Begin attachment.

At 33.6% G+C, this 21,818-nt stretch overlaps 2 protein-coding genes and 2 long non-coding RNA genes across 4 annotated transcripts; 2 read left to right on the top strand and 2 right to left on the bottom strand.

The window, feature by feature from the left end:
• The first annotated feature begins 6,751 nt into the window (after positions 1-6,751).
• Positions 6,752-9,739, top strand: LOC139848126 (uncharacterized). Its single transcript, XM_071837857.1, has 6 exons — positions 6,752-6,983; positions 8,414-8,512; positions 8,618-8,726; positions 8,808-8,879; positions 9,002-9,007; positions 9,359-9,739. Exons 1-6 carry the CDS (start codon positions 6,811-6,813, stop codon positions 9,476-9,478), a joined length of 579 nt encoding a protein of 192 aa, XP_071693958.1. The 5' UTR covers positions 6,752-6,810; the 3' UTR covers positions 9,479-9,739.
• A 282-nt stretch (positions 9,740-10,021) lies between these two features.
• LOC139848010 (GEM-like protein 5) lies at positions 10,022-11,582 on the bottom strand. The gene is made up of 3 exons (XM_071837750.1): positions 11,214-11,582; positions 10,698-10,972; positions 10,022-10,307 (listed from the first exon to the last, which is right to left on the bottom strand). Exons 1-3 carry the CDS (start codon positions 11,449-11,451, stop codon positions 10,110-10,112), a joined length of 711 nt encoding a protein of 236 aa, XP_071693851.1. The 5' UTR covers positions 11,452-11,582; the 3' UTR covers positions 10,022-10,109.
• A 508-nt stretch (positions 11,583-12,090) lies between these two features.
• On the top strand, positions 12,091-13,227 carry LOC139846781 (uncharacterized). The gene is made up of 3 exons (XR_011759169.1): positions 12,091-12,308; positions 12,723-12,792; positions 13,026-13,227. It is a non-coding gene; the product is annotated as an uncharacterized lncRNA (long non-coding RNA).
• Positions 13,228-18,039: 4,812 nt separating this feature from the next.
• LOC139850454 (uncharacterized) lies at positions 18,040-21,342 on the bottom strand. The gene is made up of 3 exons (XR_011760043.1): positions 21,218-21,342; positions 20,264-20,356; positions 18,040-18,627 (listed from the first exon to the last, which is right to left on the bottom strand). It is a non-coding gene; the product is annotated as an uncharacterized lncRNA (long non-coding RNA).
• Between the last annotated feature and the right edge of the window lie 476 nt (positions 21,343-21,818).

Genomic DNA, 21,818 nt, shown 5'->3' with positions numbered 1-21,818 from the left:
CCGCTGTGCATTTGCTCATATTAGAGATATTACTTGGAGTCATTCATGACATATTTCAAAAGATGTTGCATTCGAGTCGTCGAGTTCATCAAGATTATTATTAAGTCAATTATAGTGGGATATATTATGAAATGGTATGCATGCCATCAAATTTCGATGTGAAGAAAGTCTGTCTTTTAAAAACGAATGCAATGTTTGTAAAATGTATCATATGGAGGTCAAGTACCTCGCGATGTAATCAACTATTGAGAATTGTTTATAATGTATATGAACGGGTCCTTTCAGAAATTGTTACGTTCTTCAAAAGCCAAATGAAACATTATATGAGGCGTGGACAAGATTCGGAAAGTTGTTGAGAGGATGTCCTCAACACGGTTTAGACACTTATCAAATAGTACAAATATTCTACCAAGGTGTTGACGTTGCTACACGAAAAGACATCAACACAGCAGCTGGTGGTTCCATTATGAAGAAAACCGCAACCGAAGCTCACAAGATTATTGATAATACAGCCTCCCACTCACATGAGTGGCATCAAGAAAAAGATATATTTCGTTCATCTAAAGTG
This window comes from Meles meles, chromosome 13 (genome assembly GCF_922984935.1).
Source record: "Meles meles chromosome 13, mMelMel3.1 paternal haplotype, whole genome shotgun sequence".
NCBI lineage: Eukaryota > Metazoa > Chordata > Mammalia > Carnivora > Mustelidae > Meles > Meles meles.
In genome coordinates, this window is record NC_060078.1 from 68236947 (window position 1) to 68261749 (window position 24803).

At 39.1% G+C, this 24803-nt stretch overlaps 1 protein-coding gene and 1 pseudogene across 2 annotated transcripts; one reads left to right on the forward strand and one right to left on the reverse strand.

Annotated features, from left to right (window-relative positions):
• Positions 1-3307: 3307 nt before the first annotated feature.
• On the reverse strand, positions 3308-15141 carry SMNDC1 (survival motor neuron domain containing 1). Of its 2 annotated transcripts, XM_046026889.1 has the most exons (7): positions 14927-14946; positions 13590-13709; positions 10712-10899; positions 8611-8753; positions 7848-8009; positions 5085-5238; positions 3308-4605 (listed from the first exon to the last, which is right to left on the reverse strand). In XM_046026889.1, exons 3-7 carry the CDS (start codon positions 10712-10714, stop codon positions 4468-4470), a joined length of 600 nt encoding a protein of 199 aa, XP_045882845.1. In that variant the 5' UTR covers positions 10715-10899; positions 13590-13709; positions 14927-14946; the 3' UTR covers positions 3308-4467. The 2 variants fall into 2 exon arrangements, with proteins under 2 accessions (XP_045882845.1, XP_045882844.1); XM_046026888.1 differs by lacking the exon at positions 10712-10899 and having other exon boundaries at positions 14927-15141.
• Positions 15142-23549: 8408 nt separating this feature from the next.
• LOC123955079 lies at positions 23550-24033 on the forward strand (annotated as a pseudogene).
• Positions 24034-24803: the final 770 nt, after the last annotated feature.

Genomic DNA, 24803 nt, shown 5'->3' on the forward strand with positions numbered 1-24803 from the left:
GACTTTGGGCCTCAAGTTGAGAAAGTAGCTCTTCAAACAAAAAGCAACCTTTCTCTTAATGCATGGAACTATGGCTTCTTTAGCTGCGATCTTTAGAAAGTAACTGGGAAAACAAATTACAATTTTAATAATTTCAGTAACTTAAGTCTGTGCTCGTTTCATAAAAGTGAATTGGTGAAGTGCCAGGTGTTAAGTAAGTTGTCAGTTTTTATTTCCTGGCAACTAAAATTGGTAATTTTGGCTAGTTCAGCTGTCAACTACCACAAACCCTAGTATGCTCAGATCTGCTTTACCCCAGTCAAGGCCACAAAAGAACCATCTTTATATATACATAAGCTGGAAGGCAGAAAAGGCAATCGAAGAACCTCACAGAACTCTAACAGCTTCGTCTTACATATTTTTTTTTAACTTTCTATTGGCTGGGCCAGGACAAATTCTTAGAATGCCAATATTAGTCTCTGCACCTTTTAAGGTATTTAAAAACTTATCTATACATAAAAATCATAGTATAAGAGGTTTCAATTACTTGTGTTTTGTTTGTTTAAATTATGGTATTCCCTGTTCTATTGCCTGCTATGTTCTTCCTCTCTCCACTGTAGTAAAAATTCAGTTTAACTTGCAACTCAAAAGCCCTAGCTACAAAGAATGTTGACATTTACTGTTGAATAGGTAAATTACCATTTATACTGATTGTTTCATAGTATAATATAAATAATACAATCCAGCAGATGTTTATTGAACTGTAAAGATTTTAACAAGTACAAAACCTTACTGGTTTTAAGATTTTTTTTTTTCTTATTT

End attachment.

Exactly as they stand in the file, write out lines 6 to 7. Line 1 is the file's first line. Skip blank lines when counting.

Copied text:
• LOC139848010 (GEM-like protein 5) lies at positions 10,022-11,582 on the bottom strand. The gene is made up of 3 exons (XM_071837750.1): positions 11,214-11,582; positions 10,698-10,972; positions 10,022-10,307 (listed from the first exon to the last, which is right to left on the bottom strand). Exons 1-3 carry the CDS (start codon positions 11,449-11,451, stop codon positions 10,110-10,112), a joined length of 711 nt encoding a protein of 236 aa, XP_071693851.1. The 5' UTR covers positions 11,452-11,582; the 3' UTR covers positions 10,022-10,109.
• A 508-nt stretch (positions 11,583-12,090) lies between these two features.